Since business strategy can change so quickly, and since that strategy sets the scene for the organization, you need an IT landscape which meets your current goals, but also allows you to fulfill future desires which you’re not aware of yet. It’s tempting to try to create this flexibility by forecasting, future-proofing or building redundancy into your system. However, forecasting is just too challenging to get right with growing traffic, increased use of encryption, and constantly-evolving cyber threats. Backcasting sounds attractive too. This is when you imagine an ideal future and try to create a way to get there. But this only works if you’re aligned with the business goals and they do not change.
What you need is strategic agility. As we’ve said, when it comes to IT architecture, it’s not quick and easy to change. Today’s architecture becomes your legacy in three to five years. When an IT strategy is successful your whole infrastructure is agile; there’s flexibility and scalability built into the very architecture. Agility is what you need to ensure you’re able to change in the future, quickly. It might not appear to have tangible results today, but it’s crucial to your future results.
How to introduce agility into you IT strategy
This flexibility sounds great, but how do we build agility into today’s IT infrastructure?
One key shift is to make your entire IT infrastructure more cloud-like. There are still some elements of the IT architecture, the physical network, fixed equipment, and appliances. But, if this infrastructure becomes software-defined or virtualized, then you gain a lot of flexibility. And if we combine virtualization with automation, we suddenly gain speed, simplicity and savings when it comes to implementing changes to our IT. In other words, we get the agility we need.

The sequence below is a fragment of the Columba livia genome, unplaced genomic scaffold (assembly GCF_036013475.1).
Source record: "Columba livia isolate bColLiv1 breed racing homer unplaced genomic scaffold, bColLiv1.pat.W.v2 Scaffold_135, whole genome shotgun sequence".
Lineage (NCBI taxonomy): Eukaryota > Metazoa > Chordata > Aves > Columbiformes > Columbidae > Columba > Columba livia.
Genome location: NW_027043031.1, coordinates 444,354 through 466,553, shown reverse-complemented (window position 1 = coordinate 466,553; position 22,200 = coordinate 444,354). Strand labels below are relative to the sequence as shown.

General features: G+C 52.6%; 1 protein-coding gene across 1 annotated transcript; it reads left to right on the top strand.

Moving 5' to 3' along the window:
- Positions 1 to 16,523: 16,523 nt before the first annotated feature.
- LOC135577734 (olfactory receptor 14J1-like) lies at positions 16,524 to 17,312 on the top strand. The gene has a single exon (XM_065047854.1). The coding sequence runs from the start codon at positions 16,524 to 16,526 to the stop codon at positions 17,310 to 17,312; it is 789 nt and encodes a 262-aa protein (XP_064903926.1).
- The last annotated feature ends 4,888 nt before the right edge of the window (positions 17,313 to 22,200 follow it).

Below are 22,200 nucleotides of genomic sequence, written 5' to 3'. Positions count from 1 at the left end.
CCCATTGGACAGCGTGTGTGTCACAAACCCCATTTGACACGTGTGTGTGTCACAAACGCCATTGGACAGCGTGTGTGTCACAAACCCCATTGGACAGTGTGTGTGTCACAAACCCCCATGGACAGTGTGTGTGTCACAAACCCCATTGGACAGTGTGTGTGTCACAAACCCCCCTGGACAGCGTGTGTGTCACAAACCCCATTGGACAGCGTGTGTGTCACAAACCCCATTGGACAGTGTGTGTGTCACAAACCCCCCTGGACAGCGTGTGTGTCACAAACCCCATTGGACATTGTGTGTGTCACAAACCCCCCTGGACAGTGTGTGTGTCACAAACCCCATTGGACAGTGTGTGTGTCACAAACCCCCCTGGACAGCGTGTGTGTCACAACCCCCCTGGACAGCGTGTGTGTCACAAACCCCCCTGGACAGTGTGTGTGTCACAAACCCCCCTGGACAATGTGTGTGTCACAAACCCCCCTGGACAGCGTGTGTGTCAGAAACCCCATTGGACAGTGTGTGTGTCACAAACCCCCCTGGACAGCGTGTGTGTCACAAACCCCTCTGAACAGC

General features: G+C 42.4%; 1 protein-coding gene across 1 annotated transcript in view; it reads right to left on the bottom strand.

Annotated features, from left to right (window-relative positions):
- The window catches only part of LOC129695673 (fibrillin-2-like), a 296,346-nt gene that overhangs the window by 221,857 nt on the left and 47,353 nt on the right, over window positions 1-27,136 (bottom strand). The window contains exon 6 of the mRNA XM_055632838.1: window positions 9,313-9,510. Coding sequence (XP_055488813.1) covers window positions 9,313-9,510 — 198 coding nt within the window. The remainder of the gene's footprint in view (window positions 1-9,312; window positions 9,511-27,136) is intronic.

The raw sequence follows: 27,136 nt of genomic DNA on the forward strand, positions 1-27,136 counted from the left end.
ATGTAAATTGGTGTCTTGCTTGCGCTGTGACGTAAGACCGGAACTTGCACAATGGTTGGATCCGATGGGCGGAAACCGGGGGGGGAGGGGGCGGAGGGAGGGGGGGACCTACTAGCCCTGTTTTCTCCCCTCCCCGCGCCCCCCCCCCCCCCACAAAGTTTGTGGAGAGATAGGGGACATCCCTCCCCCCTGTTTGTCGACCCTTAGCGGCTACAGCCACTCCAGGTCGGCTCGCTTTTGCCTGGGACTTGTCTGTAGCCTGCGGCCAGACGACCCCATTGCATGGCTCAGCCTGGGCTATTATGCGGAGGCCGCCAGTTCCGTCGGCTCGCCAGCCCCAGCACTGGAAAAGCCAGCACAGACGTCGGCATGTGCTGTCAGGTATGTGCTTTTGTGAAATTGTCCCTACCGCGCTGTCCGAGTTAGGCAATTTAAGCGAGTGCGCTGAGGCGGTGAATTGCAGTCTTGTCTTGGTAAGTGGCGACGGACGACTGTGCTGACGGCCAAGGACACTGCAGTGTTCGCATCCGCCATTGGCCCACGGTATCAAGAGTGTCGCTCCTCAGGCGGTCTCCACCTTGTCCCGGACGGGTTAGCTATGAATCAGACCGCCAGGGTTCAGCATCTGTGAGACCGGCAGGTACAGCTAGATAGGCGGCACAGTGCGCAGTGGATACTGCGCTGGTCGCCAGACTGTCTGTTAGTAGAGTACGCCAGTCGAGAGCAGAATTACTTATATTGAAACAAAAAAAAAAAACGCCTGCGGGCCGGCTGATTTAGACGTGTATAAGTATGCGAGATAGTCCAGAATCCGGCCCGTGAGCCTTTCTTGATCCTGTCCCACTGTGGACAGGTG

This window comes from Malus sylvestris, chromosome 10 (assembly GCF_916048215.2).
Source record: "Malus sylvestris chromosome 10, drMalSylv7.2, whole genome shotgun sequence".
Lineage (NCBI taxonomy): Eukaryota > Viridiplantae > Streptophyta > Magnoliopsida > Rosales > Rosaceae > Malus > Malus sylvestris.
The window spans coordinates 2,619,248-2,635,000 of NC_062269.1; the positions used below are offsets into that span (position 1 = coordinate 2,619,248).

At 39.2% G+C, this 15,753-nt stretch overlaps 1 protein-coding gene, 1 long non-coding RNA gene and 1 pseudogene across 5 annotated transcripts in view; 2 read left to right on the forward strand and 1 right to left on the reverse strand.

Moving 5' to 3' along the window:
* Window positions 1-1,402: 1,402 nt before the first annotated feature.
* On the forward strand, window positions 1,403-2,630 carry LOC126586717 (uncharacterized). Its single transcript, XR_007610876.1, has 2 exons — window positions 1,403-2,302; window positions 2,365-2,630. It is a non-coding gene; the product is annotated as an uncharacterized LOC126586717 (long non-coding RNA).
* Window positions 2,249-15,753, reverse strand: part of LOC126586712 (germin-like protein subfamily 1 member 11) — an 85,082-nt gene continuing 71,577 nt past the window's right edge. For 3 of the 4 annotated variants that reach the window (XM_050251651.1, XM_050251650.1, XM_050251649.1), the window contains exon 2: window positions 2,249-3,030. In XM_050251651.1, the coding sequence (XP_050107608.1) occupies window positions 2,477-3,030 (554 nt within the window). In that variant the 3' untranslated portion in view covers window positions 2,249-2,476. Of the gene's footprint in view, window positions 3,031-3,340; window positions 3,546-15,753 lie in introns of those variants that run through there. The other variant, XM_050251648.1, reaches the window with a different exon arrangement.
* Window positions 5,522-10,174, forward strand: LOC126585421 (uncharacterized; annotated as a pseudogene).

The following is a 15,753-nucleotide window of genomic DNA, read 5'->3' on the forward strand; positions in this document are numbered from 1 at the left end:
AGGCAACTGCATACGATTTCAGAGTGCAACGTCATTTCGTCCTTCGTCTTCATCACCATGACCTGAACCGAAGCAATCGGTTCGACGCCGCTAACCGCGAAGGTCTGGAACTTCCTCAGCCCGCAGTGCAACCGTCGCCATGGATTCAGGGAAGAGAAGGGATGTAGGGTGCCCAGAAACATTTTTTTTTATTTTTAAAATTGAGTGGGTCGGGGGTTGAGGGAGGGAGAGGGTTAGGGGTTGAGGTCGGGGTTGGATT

Automation at the infrastructure layer of the network has the biggest impact on overall risk reduction to network security. The infrastructure layer is the foundation on which the rest of the security stack relies. We’re talking about infrastructure configuration, posture management, patching and configuring at the level of Deploy and Configure. It’s these systems which are slower to change compared to cybersecurity software at the Respond or Assess layers, which can be added on quickly.
So, when you introduce automation to the virtualized infrastructure, you build in that agility which will prepare you for the next business strategy change.
- Simpler, more user-friendly management of operations,
- Faster delivery of services,
- Dynamic, rapid changes to capacity,
- And reduced costs as you move away from capital expenditure for hardware to a pay-per-use, OpEx model.
Having a strategic rather than a reactive approach to IT sounds like good management, and aligning that strategy to your business goals is the next logical step. However, with IT infrastructure being ‘brittle’, it’s challenging to adapt your technology as quickly as your business moves, especially when it’s impossible to reliably predict the future. This is why it’s becoming crucial to build agility into the very fabric of your IT infrastructure. It’s not enough to add on the latest and greatest product, you need to design virtualization and automation into the most foundational aspects of your IT architecture so that you can quickly, simply and cost-effectively adapt your IT capacity and functionality in step with your business needs.